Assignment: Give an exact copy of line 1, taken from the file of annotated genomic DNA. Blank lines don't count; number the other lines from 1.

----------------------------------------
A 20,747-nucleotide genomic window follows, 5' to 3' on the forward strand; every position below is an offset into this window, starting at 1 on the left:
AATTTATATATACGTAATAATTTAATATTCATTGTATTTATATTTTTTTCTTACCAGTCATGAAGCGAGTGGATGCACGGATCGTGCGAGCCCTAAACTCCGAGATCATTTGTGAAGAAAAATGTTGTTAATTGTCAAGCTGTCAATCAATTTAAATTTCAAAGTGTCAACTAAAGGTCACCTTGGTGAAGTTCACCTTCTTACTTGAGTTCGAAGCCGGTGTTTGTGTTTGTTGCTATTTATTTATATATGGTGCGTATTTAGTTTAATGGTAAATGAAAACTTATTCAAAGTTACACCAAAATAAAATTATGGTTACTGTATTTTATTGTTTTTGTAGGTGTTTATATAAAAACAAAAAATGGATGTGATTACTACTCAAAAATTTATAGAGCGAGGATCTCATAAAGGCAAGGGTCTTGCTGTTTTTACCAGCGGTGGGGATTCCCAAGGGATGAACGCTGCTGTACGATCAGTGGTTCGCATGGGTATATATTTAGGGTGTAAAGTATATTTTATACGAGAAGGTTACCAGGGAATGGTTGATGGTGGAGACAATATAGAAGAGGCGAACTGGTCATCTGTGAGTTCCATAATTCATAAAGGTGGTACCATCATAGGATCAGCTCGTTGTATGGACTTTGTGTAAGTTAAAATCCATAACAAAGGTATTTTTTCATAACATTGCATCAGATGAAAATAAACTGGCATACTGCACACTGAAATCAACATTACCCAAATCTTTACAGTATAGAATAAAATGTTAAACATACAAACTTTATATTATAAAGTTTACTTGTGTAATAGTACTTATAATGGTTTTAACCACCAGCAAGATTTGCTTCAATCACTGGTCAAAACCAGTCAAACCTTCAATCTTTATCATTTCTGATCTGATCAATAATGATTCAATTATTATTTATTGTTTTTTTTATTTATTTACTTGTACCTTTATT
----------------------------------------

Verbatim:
A 20,747-nucleotide genomic window follows, 5' to 3' on the forward strand; every position below is an offset into this window, starting at 1 on the left: